Title: Moonfall (2022)
Director: Roland Emmerich
Writers: Roland Emmerich, Harald Kloser, Spenser Cohen
Stars: Patrick Wilson, Halle Berry, John Bradley
Hollywood’s own one-trick pony, director Roland Emmerich, is at it again. In Moonfall, we are treated to another ludicrous story about a world-ending disaster inspired by fringe science and wacky conspiracy theories. And yet again, we get to watch our heroes narrowly escape oncoming walls of fire, waves of water, falling rocks and other assorted debris.
Meet the former NASA astronaut Brian (played by Patrick Wilson). His life isn’t easy. NASA won’t return his calls, and now he barely makes ends meet by teaching kids about space. His rent is overdue, and eviction is imminent. His son and ex-wife won’t speak to him. All this because he spoke the truth about what he witnessed during a routine mission to repair a satellite some ten years ago.
Now the moon is falling (Moonfall, get it? Moon-fall… alright, I’ll continue with the review…), and the first to find proof is the conspiracy theorist and “megastructurist” K.C. (played by John Bradley). Of course, no one believes him, but when NASA also figures out the truth, K.C. and Brian, along with Brian’s former colleague Jocinda (played by Halle Berry), now a high-ranking NASA official, teams up to save the Earth from the moon, and stop the dangers lurking inside it.
Fun Fact: Megastructures are theoretical planet-sized or even larger structures built by advanced, spacefaring species. The theory was popularized in the 60s by Freeman Dyson, coining the term Dyson Sphere. They vary in size, but some examples are the Halo Array from the Halo universe, the Death Star from Star Wars and Elysium from Neil Bloomkampf’s underrated science fiction film Elysium.
The contents of Moonfall‘s 2 hours and 10 minutes are exactly what it says on the tin. Roland Emmerich is known, even notorious, for making ever-escalating films about world-ending disasters – over and over again. The characters in Emmerich’s films have become archetypes in the genre. A divorced protagonist, and estranged son, the high-ranking official, bumbling military officers with their fingers on the nuke button and the conspiracy theorist who was right all along. We’ve seen it before, and it is all here. Moonfall is painfully formulaic and doesn’t have a shred of originality.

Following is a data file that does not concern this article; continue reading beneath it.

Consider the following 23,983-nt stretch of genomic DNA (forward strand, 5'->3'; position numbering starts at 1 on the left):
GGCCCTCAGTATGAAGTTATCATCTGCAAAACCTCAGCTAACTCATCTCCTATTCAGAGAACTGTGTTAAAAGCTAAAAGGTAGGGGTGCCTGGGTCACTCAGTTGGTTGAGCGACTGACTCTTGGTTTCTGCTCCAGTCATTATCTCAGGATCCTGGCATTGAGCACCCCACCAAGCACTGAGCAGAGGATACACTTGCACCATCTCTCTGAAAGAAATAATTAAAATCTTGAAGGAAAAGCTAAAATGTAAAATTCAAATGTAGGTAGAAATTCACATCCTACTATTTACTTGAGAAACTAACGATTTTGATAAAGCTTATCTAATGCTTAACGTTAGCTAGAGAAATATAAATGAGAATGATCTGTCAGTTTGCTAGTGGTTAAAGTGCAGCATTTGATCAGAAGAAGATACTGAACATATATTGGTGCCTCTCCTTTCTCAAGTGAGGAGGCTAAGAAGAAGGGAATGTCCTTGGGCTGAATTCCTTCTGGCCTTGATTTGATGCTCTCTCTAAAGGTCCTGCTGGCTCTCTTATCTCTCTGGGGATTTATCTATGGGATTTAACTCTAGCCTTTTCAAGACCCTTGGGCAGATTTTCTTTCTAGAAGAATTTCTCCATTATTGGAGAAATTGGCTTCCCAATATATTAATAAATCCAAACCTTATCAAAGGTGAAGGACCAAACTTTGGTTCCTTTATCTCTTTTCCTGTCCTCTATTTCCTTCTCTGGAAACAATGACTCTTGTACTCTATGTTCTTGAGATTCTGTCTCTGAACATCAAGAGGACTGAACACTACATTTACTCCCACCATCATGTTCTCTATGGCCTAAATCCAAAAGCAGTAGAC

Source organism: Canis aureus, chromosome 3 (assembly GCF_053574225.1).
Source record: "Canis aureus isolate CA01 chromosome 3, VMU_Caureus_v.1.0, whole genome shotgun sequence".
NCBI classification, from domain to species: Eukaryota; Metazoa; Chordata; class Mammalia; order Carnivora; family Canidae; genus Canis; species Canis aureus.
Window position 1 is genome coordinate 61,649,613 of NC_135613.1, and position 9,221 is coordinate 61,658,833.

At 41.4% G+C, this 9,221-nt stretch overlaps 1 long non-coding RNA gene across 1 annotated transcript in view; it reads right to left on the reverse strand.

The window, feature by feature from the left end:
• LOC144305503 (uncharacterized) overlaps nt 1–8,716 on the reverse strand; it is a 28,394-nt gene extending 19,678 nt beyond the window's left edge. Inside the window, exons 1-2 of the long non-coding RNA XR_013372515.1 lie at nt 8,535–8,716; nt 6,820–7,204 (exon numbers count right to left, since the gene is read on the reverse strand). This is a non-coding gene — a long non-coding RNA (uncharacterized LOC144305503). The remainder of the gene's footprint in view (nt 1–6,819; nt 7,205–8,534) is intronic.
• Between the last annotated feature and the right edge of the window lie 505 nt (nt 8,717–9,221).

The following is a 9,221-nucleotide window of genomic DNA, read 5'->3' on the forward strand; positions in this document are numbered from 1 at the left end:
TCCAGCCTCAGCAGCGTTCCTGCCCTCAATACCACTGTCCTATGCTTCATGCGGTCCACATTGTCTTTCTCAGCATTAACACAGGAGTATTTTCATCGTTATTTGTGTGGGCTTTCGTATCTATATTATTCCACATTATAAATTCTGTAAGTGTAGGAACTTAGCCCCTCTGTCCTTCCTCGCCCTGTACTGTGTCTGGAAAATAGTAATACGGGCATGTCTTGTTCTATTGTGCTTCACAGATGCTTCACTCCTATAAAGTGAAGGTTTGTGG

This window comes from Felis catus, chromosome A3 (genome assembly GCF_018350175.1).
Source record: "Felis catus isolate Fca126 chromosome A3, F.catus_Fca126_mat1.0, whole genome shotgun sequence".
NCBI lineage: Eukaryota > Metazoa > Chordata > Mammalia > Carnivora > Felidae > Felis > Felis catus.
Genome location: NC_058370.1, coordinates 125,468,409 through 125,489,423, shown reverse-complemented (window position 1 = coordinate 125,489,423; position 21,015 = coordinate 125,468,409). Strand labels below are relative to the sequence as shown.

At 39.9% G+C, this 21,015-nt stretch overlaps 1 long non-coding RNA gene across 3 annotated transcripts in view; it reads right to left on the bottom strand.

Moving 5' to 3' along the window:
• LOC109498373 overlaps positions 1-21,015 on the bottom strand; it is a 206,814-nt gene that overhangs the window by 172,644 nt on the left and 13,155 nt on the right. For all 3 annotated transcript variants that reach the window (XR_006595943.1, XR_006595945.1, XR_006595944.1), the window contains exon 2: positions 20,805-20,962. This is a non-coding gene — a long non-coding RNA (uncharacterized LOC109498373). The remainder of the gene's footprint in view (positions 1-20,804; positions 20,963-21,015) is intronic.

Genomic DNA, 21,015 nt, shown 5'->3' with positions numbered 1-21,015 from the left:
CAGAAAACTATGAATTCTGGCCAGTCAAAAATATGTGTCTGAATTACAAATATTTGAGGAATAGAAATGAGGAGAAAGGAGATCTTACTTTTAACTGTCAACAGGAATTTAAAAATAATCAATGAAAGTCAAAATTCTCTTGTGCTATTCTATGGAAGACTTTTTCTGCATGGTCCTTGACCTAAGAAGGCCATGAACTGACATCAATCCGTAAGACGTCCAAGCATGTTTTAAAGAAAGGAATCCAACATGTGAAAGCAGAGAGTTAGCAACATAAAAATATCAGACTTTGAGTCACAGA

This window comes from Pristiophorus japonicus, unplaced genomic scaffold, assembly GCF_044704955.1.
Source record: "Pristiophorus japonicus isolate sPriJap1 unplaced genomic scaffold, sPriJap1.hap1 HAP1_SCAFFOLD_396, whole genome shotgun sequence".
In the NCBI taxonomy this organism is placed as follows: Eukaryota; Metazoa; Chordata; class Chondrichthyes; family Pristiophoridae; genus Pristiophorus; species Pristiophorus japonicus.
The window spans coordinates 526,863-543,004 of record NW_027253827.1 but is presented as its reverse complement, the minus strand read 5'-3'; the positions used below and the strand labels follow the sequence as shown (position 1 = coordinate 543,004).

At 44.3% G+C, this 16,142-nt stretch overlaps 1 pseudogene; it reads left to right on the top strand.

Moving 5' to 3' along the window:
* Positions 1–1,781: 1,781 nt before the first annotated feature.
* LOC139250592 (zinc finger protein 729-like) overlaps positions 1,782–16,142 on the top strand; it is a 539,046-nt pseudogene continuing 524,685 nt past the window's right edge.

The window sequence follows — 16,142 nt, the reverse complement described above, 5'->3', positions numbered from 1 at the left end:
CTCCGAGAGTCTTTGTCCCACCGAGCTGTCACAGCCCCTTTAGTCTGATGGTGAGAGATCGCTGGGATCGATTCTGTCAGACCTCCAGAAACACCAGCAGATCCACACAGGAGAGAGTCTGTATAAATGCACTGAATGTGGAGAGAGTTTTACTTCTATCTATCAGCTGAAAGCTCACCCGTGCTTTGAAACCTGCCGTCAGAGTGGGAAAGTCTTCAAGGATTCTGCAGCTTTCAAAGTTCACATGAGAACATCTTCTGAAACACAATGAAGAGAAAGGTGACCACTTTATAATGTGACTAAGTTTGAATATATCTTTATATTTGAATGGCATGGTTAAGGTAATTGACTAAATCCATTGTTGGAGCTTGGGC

But is it fun? I mean, you don’t watch a Roland Emmerich disaster flick for its deep story and well-developed characters, do you? Yes, it is often fun, in a popcorn-gobbling sort of way. It is the same sort of action and disaster, even down to certain scenes being identical, to Emmerich’s other disaster flicks, such as Independence Day, 2012 and The Day After Tomorrow. And if you like films like that, odds are you’ll like this one too.
Emmerich’s films often stand and fall by their lead roles. If they can’t pull it off and charm us in some way, the film becomes background noise, a sort of cheap remix of better things. And in many ways, Patrick Wilson, Halle Berry and maybe especially John Bradley manages to pull us in, despite their characters staying within the limits of their disaster movie archetypes. Of course, there are the expected updates inspired by the current news and popular culture. John Bradley’s Elon Musk fanboy K.C., for example, drops several unsubtle references, from looking at a SpaceX poster while asking “What would Elon do?” to shouting “Ludicrous Mode!” while speeding away from dangers in a space shuttle (Ludicrous Mode is an acceleration mode in certain Tesla models… yes, I admit I’m also a fan!). The product placement is strong in this one!
There are other characters here too, but they’re mostly forgettable. Michael Peña’s talents go underused in his role as Brian’s ex-wife’s new husband. But the biggest head-scratcher might be Donald Sutherland’s short, almost cameo-like role – only there to bring some severely needed gravitas to the film. It doesn’t help much.
Moonfall is a forgettable fringe-conspiracy-inspired science fiction disaster flick – the last in a long line of similar films from Roland Emmerich. It works well for what it is supposed to do, but not much else. But if you like this kind of shamelessly formulaic fare, you can’t go wrong with this film. But don’t expect anything more from it.